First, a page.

There’re a lot of things these kids could ask for that the government could say yes to. Focus on the little easy wins before going for the big asks. Eg. Glass crusher, styrofoam container and plastic bag ban, hotel recycling, faster energy transition plan

  5. Anonymous says:

    Kudos to these young people. Government after government allows our shoreline, including our beaches, to be eroded. They should all be paying fines for they are all guilty. We need educated, people with gumption who recognize the importance of preserving our shorelines and who cannot be manipulated by the rich, to step up to the plate and run in our next election. God help us.

    • Anonymous says:

      This is not a specialized knowledge or education gap. We need a qualified planning approval process, with criteria that ask these questions in the public good, without exceptions, rather than Cabinet rubber stamps for cash. We also need an ACC and judiciary that will see what’s happening, now and in the past, make investigations and arrests. The worst of Cayman are still in net, scoring own goals.

  6. Anonymous says:

    No one person decided on the HWM in the past. But even if that were true, how many governments have we had since the 1970’s or 1980’s that could have changed the law?

  7. Anonymous says:

    Came here 11 years ago. That beach was immaculate from one end to the other. Now it’s missing for a very long stretch on the south part of the beach. The coral is all dead, the fish are slowly dwindling in numbers. It’s very disheartening to see. This Government was supposed to be environmental, dumps still in shambles, the coast is falling apart and everything is commercial. Sad state of affairs.

    • Anonymous says:

      Governors getting chewed up by mother nature this week too.

    • Anonymous says:

      I arrived in the early 90’s and even then there were issues around the Turner house sea wall and at certain times of the year you could not walk past on the beach. Public Beach and Governor’s Beach were glorious places to spend a Sunday.

      • Anonymous says:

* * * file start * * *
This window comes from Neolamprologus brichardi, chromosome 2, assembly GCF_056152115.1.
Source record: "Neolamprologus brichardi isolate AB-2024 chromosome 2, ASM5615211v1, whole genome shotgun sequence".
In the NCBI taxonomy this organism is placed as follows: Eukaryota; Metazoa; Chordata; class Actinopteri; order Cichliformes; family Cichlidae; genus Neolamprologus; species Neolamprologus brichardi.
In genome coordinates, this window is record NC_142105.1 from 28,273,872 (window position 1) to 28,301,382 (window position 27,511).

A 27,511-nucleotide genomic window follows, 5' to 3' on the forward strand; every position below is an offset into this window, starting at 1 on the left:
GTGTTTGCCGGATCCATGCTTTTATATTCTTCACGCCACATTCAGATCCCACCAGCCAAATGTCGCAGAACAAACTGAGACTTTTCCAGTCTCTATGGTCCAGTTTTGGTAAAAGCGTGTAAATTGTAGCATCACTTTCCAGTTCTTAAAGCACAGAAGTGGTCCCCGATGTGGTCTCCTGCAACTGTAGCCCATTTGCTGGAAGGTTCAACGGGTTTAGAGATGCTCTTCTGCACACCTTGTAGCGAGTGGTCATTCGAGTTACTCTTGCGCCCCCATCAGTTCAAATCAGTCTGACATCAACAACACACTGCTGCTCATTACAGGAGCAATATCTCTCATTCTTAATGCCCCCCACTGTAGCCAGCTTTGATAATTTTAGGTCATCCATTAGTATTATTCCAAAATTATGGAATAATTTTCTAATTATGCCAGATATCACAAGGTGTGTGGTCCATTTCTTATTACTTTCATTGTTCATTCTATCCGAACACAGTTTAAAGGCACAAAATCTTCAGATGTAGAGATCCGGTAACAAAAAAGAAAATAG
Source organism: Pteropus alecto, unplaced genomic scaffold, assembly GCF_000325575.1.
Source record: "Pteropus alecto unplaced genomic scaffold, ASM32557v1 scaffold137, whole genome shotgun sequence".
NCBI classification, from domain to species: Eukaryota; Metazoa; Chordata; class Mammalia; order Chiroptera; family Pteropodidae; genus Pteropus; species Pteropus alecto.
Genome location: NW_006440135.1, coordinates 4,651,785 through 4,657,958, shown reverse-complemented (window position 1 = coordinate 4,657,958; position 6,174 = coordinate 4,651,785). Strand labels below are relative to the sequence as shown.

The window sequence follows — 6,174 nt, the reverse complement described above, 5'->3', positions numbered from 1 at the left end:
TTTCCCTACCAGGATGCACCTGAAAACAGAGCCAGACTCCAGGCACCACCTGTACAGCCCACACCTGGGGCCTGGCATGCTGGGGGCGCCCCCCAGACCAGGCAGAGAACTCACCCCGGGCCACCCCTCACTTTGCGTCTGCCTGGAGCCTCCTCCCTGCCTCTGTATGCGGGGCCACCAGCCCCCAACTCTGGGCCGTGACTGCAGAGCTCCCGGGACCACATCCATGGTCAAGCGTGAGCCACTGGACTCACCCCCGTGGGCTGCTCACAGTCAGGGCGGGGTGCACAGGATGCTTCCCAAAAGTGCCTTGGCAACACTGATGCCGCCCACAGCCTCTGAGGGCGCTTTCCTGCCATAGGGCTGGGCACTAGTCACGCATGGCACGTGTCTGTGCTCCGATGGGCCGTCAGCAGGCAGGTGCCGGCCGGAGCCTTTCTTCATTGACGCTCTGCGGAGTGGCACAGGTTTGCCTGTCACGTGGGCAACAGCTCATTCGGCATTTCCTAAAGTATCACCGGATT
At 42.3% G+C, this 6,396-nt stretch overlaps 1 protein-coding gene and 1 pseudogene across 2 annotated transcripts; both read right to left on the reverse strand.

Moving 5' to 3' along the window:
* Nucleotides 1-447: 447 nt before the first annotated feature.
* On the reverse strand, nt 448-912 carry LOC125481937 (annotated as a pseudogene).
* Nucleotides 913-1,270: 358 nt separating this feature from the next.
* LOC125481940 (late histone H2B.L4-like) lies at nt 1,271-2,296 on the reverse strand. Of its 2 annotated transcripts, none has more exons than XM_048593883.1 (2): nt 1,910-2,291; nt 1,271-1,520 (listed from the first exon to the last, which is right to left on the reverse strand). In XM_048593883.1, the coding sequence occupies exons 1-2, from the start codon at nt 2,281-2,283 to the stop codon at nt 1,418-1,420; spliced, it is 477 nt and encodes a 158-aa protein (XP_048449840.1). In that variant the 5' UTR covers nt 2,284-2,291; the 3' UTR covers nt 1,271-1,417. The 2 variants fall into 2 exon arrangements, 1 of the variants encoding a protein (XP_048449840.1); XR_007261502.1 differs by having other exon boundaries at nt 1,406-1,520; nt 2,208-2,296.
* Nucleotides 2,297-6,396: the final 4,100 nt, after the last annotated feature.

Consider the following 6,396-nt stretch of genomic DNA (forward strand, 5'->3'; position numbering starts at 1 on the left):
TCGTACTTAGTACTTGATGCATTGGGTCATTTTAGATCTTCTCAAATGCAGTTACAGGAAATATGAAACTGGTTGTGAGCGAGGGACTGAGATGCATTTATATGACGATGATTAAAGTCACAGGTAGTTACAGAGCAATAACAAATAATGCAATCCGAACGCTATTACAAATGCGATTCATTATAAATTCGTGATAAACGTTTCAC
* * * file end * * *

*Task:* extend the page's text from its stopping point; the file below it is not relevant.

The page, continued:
Those days long gone. This weekend, dog owners with no poop bags allowing fido to dump near people and just kicked sand over it, moronic kite surfers eating up space with no concerns over people already there trying to enjoy a beach day.

  8. Anonymous says:

    The solution is remarkably simple – place a moratorium on all development/re-development on the beach side of west bay road for a number of years, say 20.

    No development on the oceanside of the SMB strip benefits anyone outside perhaps 1-2% of the population, and probably less.

    it only helps the condo owners, the overseas buyers, CIREBA, the developer and maybe a few $ for govt officials with overseas bank accounts. the ‘trickle down’ argument is nonsense and proven over 20 years recently to be utter bs. the mostly foreign imported construciton workers clog up the islands roads, clog up immigration, clog up the island. Any hotel development helps who exactly? Very few caymanian workers, and for whatever thats worth, the trade off in traffic and lack of beach access is simply not worht it.

    instead, with all the genius developers on island, why not ask them to help with infrastructure and spreading out from SMB properly. How many millions do these same very few developers and realtors genuinely need?

    as to managed retreat, i think i saw a unicorn fly by my window…

    • Anonymous says: